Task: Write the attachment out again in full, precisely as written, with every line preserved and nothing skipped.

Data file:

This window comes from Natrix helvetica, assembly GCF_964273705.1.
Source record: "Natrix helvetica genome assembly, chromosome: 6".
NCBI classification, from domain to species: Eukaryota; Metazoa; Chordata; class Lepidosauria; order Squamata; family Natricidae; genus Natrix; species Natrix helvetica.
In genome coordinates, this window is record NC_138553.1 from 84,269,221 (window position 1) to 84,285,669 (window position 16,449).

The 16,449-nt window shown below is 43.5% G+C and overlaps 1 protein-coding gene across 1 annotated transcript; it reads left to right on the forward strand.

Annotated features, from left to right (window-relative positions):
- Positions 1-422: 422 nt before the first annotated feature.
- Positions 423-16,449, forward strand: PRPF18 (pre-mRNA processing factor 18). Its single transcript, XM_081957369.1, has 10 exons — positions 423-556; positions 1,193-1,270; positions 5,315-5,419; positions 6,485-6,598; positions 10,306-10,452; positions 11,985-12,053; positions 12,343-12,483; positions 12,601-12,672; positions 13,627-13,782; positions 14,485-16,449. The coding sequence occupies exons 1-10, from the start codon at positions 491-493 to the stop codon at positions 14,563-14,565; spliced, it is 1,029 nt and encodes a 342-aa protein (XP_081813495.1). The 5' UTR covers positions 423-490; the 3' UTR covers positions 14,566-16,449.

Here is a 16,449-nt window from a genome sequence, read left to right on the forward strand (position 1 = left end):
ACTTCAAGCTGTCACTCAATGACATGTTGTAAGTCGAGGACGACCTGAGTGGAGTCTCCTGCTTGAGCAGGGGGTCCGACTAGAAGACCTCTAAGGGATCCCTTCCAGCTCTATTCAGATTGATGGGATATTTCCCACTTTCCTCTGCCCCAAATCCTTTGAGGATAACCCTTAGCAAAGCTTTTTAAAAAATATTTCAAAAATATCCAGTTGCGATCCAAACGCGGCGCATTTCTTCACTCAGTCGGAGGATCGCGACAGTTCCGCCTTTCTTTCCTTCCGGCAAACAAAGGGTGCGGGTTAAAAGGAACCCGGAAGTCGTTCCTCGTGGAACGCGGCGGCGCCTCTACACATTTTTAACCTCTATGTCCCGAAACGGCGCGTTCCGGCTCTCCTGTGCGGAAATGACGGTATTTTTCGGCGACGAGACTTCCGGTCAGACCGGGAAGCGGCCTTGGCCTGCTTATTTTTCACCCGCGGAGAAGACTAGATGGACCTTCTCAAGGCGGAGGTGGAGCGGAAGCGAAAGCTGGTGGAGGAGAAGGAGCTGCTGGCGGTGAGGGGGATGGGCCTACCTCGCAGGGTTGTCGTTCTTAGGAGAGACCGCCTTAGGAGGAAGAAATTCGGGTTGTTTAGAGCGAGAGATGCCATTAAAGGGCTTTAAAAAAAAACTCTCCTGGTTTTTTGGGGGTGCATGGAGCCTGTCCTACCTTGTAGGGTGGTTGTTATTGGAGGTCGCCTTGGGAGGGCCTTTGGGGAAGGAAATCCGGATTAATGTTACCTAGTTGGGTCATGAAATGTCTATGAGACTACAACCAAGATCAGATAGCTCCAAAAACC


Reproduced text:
This window comes from Natrix helvetica, assembly GCF_964273705.1.
Source record: "Natrix helvetica genome assembly, chromosome: 6".
NCBI classification, from domain to species: Eukaryota; Metazoa; Chordata; class Lepidosauria; order Squamata; family Natricidae; genus Natrix; species Natrix helvetica.
In genome coordinates, this window is record NC_138553.1 from 84,269,221 (window position 1) to 84,285,669 (window position 16,449).

The 16,449-nt window shown below is 43.5% G+C and overlaps 1 protein-coding gene across 1 annotated transcript; it reads left to right on the forward strand.

Annotated features, from left to right (window-relative positions):
- Positions 1-422: 422 nt before the first annotated feature.
- Positions 423-16,449, forward strand: PRPF18 (pre-mRNA processing factor 18). Its single transcript, XM_081957369.1, has 10 exons — positions 423-556; positions 1,193-1,270; positions 5,315-5,419; positions 6,485-6,598; positions 10,306-10,452; positions 11,985-12,053; positions 12,343-12,483; positions 12,601-12,672; positions 13,627-13,782; positions 14,485-16,449. The coding sequence occupies exons 1-10, from the start codon at positions 491-493 to the stop codon at positions 14,563-14,565; spliced, it is 1,029 nt and encodes a 342-aa protein (XP_081813495.1). The 5' UTR covers positions 423-490; the 3' UTR covers positions 14,566-16,449.

Here is a 16,449-nt window from a genome sequence, read left to right on the forward strand (position 1 = left end):
ACTTCAAGCTGTCACTCAATGACATGTTGTAAGTCGAGGACGACCTGAGTGGAGTCTCCTGCTTGAGCAGGGGGTCCGACTAGAAGACCTCTAAGGGATCCCTTCCAGCTCTATTCAGATTGATGGGATATTTCCCACTTTCCTCTGCCCCAAATCCTTTGAGGATAACCCTTAGCAAAGCTTTTTAAAAAATATTTCAAAAATATCCAGTTGCGATCCAAACGCGGCGCATTTCTTCACTCAGTCGGAGGATCGCGACAGTTCCGCCTTTCTTTCCTTCCGGCAAACAAAGGGTGCGGGTTAAAAGGAACCCGGAAGTCGTTCCTCGTGGAACGCGGCGGCGCCTCTACACATTTTTAACCTCTATGTCCCGAAACGGCGCGTTCCGGCTCTCCTGTGCGGAAATGACGGTATTTTTCGGCGACGAGACTTCCGGTCAGACCGGGAAGCGGCCTTGGCCTGCTTATTTTTCACCCGCGGAGAAGACTAGATGGACCTTCTCAAGGCGGAGGTGGAGCGGAAGCGAAAGCTGGTGGAGGAGAAGGAGCTGCTGGCGGTGAGGGGGATGGGCCTACCTCGCAGGGTTGTCGTTCTTAGGAGAGACCGCCTTAGGAGGAAGAAATTCGGGTTGTTTAGAGCGAGAGATGCCATTAAAGGGCTTTAAAAAAAAACTCTCCTGGTTTTTTGGGGGTGCATGGAGCCTGTCCTACCTTGTAGGGTGGTTGTTATTGGAGGTCGCCTTGGGAGGGCCTTTGGGGAAGGAAATCCGGATTAATGTTACCTAGTTGGGTCATGAAATGTCTATGAGACTACAACCAAGATCAGATAGCTCCAAAAACC